There seems to be some confusion about the fate of Winston’s toy soldiers. Visitors of Blenheim Palace are treated to a magnificent display in one of the side aisles of 780 hand-painted polychrome lead figurines made by the French master Lucotte, all in mint condition, arrayed in an 18th century three-shelved gilt cabinet of French origin.
The Lucottes were certainly popular at the time. By the end of the 18th century when Napoleon’s armies were on the march, the demand for toy soldiers had mushroomed and the Parisian artisan Lucotte had been the first to manufacture solid, three-dimensional lead figures two or two and a half inches high. The Lucottes were cast in bronze molds and hand-painted. The Lucotte Company was bought by the French toy firm Cuperlu, Blondel and Gerbeau (CBG) in 1825, which was bought in turn by Mignot in 1928. CBG Mignot continues to produce Lucottes to this day.
But the Blenheim Lucottes were not Winston’s. The first clue is that the cabinet contains French regiments that fought under Napoleon and that the Emperor himself and several of his Marshals are displayed on the top shelf, whereas young Winston’s models, as we have seen, were ‘all British’.
In view of their French provenance it comes as no surprise that the Blenheim Lucottes originally belonged to a French friend of Winston’s, the painter Paul Lucien Maze, whose father began collecting them during the 1890’s. When Paul was old enough to look after them Maze senior gave him the collection.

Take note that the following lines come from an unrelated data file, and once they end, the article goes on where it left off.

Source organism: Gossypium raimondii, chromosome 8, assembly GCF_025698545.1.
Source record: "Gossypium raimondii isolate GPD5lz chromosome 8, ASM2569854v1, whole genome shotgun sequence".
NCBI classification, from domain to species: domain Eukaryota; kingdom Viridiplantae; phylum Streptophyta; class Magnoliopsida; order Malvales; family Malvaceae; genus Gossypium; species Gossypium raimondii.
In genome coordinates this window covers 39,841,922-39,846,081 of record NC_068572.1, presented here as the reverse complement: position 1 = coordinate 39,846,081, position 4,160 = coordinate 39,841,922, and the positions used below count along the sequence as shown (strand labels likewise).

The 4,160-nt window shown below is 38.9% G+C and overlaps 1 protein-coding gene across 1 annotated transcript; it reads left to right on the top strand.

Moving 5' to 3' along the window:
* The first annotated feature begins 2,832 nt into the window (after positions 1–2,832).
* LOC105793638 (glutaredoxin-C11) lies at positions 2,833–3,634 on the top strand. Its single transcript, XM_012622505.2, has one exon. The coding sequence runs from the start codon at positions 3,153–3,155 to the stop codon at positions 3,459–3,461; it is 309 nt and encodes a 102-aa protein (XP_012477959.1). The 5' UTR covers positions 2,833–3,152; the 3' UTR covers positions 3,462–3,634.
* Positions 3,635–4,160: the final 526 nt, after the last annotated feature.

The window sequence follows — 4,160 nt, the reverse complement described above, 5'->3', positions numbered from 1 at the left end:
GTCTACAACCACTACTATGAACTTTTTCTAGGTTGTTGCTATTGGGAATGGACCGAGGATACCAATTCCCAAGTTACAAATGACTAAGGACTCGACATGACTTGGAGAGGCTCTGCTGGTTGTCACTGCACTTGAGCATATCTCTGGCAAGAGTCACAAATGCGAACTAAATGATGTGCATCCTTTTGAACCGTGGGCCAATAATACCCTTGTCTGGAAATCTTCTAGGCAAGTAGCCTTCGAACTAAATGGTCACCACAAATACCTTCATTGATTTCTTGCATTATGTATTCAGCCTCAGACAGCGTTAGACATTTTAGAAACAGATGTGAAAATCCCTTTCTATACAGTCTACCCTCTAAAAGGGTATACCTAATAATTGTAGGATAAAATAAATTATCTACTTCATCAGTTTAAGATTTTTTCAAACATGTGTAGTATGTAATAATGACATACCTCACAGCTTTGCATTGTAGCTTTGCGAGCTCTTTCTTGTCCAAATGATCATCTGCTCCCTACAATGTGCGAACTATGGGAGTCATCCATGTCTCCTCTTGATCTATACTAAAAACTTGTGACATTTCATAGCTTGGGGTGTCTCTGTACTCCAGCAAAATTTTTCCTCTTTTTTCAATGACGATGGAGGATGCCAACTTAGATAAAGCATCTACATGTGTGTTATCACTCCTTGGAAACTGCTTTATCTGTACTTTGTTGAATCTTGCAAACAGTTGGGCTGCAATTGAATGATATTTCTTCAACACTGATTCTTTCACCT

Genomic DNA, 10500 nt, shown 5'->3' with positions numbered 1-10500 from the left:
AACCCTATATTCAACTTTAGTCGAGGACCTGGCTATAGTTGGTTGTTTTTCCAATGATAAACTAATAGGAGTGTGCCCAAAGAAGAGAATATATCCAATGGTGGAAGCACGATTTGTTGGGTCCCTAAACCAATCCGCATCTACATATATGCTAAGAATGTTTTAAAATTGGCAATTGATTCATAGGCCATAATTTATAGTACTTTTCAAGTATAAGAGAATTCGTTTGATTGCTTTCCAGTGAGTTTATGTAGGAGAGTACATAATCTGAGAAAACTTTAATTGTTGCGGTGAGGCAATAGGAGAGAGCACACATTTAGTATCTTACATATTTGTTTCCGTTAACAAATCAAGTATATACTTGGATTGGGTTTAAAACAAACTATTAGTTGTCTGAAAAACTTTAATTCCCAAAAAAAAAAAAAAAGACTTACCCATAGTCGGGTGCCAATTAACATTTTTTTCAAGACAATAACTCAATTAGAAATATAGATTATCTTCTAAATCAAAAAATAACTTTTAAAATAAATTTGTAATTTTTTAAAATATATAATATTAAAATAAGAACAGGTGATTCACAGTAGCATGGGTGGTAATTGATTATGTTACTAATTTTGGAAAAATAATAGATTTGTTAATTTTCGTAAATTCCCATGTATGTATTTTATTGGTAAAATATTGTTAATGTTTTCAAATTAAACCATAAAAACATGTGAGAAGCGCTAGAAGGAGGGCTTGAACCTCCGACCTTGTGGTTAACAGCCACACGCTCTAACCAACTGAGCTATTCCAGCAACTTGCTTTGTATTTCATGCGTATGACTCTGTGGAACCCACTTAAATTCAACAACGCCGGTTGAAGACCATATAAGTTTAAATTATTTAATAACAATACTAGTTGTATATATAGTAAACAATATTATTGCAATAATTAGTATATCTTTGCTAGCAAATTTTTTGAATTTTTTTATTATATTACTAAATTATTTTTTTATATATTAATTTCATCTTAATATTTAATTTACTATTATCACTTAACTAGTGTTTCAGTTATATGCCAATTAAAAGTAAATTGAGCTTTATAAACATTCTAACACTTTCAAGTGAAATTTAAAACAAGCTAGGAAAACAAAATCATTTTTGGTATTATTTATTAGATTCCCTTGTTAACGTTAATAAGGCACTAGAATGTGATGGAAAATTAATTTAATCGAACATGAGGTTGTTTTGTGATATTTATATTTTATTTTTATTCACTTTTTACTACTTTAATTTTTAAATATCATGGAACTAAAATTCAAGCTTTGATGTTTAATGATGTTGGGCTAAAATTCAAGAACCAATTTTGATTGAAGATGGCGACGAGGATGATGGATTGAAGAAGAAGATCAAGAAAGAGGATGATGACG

Churchill and Maze first met in the trenches during World War I when the anglicised Maze served with the Royal Scots Greys. Back in London, Maze used to display his soldiers when Churchill visited and the latter would invariably rearrange them and complain that there was ‘not enough artillery in support’. In 1935, when Maze and Churchill spent Christmas at Blenheim together, Churchill suggested that Maze’s collection be moved ‘stock and barrel’ to Blenheim where it could be properly displayed. Whereupon Maze gave the entire army as a gift to the present Duke who was nine years old.
A more likely candidate would be the 48mm soldiers on display in the Churchill Museum and Cabinet War Rooms in London. This army consists of 44 cavalry and 53 foot soldiers. We know that they belonged to Winston Churchill; they hail from Chartwell, the former prime minister’s country house in Kent now administered by the National Trust.
The manufacturer is unknown, but according to experts the models are probably German like nearly all ‘flats’ produced at the time. Whether these are indeed the figures from Churchill’s childhood is a matter of conjecture. First of all they are ‘Napoleonic’ figures; and a descendant of the First Duke could hardly be expected to stage another Blenheim on the carpet with soldiers of a later age. Secondly they are not ‘all British’ – even at a young age the prime minister will certainly have known the difference between a Tricolore and old Blood-and-Guts. And last but not least these troops lack transport…
So until further notice Sir Winston’s toy army is missing. Inquiries at Blenheim, Chartwell, the Churchill Museum and Cabinet War Rooms as well as with various individual experts have not turned up anything worthwhile yet. But the search is on. Any suggestions from you, the reader of this blog, as to how I might track them is very welcome. This journalist and amateur wargamer will not rest before he gets to the bottom of the matter.
 Winston Churchill, My Early Life: 1874-1904, 1930